5 Ways to Get Your Initiative off the Ground


You’ve been here before.  A great idea, a well thought through cost projection and a host of anticipated benefits – but the idea fails to secure the support of the senior team.  So, what happened?

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1.  Asking people to agree to something new is the same as asking people to change

It’s tempting to start work on your initiative after you have gained the support of the senior team.  Often this will be too late and your initiative will either be opposed or diluted to such an extent that it no longer delivers what you intended.  However, if you adopt the perspective that what you are fundamentally asking people to do is ‘change’ then you can configure your approach accordingly.  John Kotter’s ‘eight steps to successful change’, provides a clear pathway to follow, so before launching your initiative ensure that you have already laid the foundations for successful change by letting Kotter’s change process guide you. Download our full article and take our questionnaire to find out whether you have adopted a change mindset when seeking support for your latest initiative.

2.  You can never communicate too much

A critical success factor in every stage of Kotter’s model is communication.  Communicating widely will leverage success however it is important to communicate continually and consistently so that you have an existing network to tap into.  There is a risk of being perceived as a political animal if you only communicate when trying to push your own agenda.  Maintain relationships by communicating with people frequently and valuing their input.  Listen carefully to people’s concerns and position yourself appropriately – this will help you influence the critics in the future and give you the information you need to handle difficult or controversial questions. Be informed about who holds positional power and autonomy in decision making but also seek out those people with personal power and strong influencing skills.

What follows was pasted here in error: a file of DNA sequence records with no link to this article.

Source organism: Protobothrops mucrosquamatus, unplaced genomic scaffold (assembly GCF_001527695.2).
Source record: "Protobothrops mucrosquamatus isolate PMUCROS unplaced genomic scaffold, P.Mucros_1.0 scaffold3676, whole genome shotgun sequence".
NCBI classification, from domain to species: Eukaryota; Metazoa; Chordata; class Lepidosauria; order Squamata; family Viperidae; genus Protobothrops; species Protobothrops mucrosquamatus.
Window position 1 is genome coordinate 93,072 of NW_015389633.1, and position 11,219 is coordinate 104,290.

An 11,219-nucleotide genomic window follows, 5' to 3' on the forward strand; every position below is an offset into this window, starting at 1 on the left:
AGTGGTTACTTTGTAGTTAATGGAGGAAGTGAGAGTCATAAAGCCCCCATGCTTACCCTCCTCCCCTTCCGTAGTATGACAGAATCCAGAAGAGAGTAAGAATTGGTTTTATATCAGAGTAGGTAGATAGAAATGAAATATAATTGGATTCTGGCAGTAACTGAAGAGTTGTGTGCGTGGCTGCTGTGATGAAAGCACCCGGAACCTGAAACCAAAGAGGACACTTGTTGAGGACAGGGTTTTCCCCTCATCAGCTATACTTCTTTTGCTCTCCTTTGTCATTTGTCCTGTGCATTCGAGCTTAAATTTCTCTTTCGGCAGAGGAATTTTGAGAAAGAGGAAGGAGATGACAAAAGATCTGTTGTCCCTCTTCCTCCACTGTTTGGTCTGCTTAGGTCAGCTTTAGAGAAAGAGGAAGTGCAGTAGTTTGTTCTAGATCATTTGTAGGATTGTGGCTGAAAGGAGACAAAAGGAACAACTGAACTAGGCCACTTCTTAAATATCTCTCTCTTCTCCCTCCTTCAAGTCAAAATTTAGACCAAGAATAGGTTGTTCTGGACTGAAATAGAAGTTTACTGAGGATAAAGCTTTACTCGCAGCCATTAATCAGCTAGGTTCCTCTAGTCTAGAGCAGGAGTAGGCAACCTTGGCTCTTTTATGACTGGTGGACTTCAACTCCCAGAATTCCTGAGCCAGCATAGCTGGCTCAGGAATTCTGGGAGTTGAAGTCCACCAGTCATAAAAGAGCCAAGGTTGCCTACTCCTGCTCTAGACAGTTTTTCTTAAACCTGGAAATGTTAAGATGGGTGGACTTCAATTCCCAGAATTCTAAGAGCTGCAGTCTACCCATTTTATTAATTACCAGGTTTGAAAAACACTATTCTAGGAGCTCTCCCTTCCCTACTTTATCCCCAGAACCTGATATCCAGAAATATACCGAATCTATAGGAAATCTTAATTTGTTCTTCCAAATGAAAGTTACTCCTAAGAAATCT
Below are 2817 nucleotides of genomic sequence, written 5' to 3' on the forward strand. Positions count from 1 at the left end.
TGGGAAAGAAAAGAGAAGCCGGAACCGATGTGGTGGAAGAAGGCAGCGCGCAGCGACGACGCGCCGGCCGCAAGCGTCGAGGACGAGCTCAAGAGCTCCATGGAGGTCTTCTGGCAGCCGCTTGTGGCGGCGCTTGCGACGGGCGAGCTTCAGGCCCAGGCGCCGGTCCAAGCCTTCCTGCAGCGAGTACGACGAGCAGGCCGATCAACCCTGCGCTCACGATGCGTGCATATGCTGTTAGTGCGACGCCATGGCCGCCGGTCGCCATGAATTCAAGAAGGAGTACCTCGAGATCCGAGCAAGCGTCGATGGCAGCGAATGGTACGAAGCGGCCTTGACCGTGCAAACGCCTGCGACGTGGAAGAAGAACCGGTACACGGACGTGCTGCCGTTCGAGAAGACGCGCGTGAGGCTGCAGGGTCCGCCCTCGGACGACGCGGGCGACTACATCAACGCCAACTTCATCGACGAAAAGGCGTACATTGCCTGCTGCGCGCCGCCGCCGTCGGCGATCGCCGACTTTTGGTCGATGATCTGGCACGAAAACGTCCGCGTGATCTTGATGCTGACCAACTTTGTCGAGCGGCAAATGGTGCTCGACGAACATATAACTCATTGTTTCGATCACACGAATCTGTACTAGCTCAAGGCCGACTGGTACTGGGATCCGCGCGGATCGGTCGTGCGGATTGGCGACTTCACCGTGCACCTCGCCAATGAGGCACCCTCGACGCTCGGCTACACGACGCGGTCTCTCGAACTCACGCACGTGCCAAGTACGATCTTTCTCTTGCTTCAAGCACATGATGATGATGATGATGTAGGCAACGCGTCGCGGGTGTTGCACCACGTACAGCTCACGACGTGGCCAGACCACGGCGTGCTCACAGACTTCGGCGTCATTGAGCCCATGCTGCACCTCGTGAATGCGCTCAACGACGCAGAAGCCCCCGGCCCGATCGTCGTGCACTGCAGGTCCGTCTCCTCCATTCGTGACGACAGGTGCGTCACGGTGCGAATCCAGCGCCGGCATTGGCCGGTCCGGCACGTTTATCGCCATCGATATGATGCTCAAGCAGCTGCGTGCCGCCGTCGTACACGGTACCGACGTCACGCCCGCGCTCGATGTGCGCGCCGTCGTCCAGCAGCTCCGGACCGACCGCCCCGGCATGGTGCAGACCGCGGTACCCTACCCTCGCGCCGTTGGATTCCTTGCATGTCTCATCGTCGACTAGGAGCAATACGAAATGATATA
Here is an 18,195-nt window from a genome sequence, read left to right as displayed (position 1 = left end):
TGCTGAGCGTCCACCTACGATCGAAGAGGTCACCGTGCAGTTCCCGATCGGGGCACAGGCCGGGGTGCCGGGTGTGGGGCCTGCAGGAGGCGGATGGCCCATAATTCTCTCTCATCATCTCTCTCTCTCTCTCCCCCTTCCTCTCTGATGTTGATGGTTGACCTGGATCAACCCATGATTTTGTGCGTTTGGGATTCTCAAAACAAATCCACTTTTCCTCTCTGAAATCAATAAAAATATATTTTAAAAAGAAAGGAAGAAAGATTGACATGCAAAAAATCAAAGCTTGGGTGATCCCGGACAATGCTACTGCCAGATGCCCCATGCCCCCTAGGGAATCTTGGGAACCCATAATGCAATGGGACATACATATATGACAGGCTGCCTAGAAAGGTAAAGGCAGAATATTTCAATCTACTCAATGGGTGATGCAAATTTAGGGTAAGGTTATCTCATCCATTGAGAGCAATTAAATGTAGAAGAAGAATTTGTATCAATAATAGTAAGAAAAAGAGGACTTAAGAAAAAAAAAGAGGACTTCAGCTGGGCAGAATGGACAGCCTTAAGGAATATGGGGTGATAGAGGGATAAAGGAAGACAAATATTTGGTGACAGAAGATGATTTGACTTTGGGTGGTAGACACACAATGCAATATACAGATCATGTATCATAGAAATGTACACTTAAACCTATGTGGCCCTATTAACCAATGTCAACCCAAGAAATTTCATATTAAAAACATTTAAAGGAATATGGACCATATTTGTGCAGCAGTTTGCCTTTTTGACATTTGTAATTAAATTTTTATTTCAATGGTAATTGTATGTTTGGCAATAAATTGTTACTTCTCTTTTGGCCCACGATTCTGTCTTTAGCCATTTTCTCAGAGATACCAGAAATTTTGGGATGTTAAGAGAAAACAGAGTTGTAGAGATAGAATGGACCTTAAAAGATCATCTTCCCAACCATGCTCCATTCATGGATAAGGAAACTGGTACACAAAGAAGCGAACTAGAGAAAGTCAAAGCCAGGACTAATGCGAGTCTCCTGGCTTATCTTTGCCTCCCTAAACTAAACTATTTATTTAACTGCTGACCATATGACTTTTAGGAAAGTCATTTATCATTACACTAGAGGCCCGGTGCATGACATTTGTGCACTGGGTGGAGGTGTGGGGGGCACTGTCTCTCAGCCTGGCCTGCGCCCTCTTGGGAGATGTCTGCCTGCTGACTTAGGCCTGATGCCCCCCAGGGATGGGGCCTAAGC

3. Organisations and individuals exist within an emotional and psychological landscape

A senior team may act as a single entity but it will be characterised by a highly diverse set of agendas, motivations, interests and personalities.  Consciously addressing the senior team as a group of ‘individuals’ with different learning styles and demonstrating understanding of what is important to each of them will increase levels of engagement.  For a visual person, try conjuring up images.  Talk to those people who are more auditory and appeal to people with a kinaesthetic style by getting them physically involved. Change is highly emotive and may trigger deeply embedded individual mentalities, such as fear, loss and lack of trust - left unrecognised and unaddressed these hidden barriers to change will be significant. It is worth remembering that the organisation also has a personality with history, memories and attachments. 

The extent to which your initiative conflicts with the personality of the organisation will determine the extent of the challenge you face.